A typical organization, he said, has plenty of hardware at the ends of its network -- from security cameras to employee and customer smartphones to IoT sensors -- as well as analytics software, AI technology, networking and Wi-Fi.
"What edge computing does is it takes all of the devices on the edge and makes them more intelligent, efficient and productive. So, at a high level, edge computing is not something that you buy; at the same time, it's not something you don't already have," Kalfoglou said.
Indeed, the rapid rise in the number of connected devices gives a good indication of how much work is already underway in building out edge computing capacity. That number continues to skyrocket: A report from Statista estimated the total number of IoT-connected devices will be 75.44 billion worldwide by 2025, up fivefold from 2015.
However, Kalfoglou stressed that edge computing is more than a collection of the right hardware components. Rather, it's about organizations using those elements to collect, process and act upon data to meet business goals.
He cited one London hospital using edge computing as a case in point. The hospital is using security cameras capable of taking images and processing information about the individuals and actions they see -- data analysis that happens via machine learning software on the cameras themselves. The cameras then use the analysis to alert security about any problems they've been trained to identify.
"What makes it edge computing is the ability to process data and create inferences on the device itself; otherwise, you just have a device on the edge," Kalfoglou said, noting that vendors themselves are building a new class of devices with microchips, as well as analytics and AI capabilities, to support organizational adoption of edge computing. "So, [CIOs] just have to have the right information in place to enable the devices to be smart in what they do."
Legacy hampers some moves to the edge
Not everyone is ready to make that leap, however. Experts said CIOs who haven't yet embraced cloud computing, microservices and other more modern IT elements will have to shed legacy technologies and move away from a hub-and-spoke IT environment before they start thinking about edge computing use cases.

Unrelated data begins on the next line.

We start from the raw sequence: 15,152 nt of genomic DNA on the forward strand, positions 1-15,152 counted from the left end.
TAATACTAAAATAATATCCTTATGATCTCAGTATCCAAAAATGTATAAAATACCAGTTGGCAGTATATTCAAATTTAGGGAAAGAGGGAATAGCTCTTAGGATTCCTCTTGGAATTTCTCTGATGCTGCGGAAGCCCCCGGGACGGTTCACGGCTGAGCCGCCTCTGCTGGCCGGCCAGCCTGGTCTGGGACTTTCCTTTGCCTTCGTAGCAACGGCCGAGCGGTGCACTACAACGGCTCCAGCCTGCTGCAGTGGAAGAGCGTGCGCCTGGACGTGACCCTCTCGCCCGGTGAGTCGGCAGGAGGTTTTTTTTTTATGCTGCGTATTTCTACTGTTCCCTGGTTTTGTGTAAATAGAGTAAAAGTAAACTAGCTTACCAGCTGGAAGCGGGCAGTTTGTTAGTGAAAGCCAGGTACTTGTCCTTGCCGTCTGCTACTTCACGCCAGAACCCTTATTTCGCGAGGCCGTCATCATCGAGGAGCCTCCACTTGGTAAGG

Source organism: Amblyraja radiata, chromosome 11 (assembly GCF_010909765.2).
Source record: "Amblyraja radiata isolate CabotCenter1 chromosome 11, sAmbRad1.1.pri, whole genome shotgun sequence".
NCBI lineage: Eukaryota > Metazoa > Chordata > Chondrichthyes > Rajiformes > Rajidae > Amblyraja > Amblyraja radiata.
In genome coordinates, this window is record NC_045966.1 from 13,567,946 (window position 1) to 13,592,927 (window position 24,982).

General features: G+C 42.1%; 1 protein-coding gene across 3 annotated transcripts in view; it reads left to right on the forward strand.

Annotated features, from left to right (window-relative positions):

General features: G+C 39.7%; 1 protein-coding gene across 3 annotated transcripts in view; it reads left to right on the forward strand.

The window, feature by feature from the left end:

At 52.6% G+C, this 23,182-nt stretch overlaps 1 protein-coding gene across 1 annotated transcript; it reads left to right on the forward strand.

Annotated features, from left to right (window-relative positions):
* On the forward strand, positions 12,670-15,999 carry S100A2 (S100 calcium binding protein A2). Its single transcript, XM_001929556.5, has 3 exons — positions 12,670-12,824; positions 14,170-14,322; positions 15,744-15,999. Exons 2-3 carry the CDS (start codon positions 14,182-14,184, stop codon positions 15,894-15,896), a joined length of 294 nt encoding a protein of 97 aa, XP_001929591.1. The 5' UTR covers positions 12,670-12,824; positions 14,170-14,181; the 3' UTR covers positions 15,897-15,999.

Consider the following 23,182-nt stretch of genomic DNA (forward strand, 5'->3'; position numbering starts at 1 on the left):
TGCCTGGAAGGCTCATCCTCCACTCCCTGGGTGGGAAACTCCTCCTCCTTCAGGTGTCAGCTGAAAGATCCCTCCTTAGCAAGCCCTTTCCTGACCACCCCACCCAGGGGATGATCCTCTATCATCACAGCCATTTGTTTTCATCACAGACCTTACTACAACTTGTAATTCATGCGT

"Edge brings a different operational model, a distributed model, and that's something that many organizations aren't prepared for," Kalfoglou said.
As such, many CIOs will have to make some large investments if they to embrace edge computing. Most CIOs will have to spend some money to develop edge computing in their organizations. That's where the cost-benefit analysis comes in, to determine whether, where and when edge computing is the right option.
"It has to be a financial equation: We have to ask if it will create more revenue or drive efficiencies. But the short answer to that is, 'Yes,'" Bourassa added.
He and others pointed out the cost of many components -- from networking and cloud to processing and software to the edge devices themselves -- is increasingly commodity items, making them much more affordable for enterprises.
On the other hand, experts said the costs of piecing together edge computing for each individual use case can vary widely, while ongoing service and maintenance costs associated with edge computing deployments remain, for the most part, unknown and undetermined at this time.
At the same time, executive advisers and technology consultants said CIOs and their C-suite colleagues should that expected ROIs for edge-computing-enabled initiatives are elusive. Edge computing is too new, and there are too few use cases in the works for organizations to benchmark their own proposals.
Thus, organizations need to ask: Where is the potential?
"That goes beyond the technology discussion. That goes into the business model and new opportunities," Kalfoglou said, adding that CIOs and their organizations shouldn't underestimate the potential edge computing, even as they weigh costs against potential investments.
"This is a game changer," he said. "Some the use cases with edge computing will be quite transformational."